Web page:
I was a bit hesitant when my boyfriend bought the DVD set and made me watch the first episode, but it is really good!It touches on a lot of issues like family dynamics and the importance of feeling like you belong. The show is sort of like an answer to the thought of "What would I do if I could get another chance to start life over?

I really don't do this show justice with my review, so I would definately check it out on Amazon if you are intersted. It's hard to explain what makes it so good, I guess you just have to watch it. It's one of the most thought-provoking shows I have seen in a long time. It will make you laugh and cry at the same time.

Distar said...

Volver's out on dvd this week, and I'll finally get around to watching it. Also, thanks for the review of Eggers. That's been on the to read list forever, and maybe I finally will get around to that too.

Beauty Bug said...

Meg, really surprised to hear that you liked Volver better than Talk to Her. I left the movie thinking it was just OK, definitely not one of Almodovar's best. Talk to Her is my favorite, with Women on the Verge coming in a close second. If you like foreign films rent "I'm Not Scared"- it's an Italian film that I caught at the Kendall last year and it sticks out in my mind as one of the best from 2005/2006 (now I forget the year). All I know is, I loves me some movies!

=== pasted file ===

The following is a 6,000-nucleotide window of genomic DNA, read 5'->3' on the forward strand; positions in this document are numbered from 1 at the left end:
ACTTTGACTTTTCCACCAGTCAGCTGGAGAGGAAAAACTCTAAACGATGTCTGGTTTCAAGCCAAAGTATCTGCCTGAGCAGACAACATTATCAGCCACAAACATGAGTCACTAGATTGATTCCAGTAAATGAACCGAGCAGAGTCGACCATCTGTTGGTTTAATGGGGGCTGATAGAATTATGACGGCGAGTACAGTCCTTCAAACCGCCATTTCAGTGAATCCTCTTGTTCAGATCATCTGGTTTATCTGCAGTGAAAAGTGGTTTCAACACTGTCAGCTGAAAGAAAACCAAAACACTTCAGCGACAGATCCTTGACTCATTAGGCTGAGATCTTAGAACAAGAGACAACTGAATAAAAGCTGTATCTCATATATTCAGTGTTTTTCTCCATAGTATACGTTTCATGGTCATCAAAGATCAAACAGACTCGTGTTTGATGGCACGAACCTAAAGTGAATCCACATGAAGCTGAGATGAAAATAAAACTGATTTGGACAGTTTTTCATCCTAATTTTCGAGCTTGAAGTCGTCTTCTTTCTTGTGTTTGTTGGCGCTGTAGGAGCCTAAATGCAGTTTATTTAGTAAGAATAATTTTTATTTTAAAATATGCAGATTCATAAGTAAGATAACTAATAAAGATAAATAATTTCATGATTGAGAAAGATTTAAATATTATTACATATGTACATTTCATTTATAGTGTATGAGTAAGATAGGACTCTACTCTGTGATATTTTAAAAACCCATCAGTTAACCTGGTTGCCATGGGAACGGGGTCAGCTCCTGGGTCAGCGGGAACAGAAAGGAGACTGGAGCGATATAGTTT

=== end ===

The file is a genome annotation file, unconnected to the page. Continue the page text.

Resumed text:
Meg said...

Anon- I remember hearing really good things about "Dead Like Me," but I never got around to watching it. Your review was very convincing, I'll add it to my Netflix queue. I love shows that are funny and sad and touching at the same time.

Distar- Based on what you've talked about on your blog, I think you'll love What is the What and Volver. Let me know what you think when you're done!

Meg said...

Beauty Bug- I think I just felt more of a connection with the characters and the message in Volver, though I love both movies dearly.

I saw "I'm Not Scared" a couple of years ago and LOVED it, such a wonderful, moving film. I'd forgotten about it, but now I want to rent it again, I really enjoyed it.

One side note- there's a point in the film where the boy in the hole jumps out when the other boy finds him, and I'm so easily scared that I literally screamed out loud. The whole theater turned around, looked and laughed at me. It was embarrassing but I was glad to have broken the tension.

Aruek said...

I love The Riches, too! I like that it's on at both 10 and 11 on Mondays but I don't like that it runs late so when I turn on the TV at 11 I end up seeing the end of the episode.

Also, just in case you haven't seen a schedule, Volver is playing in the film series on April 27th.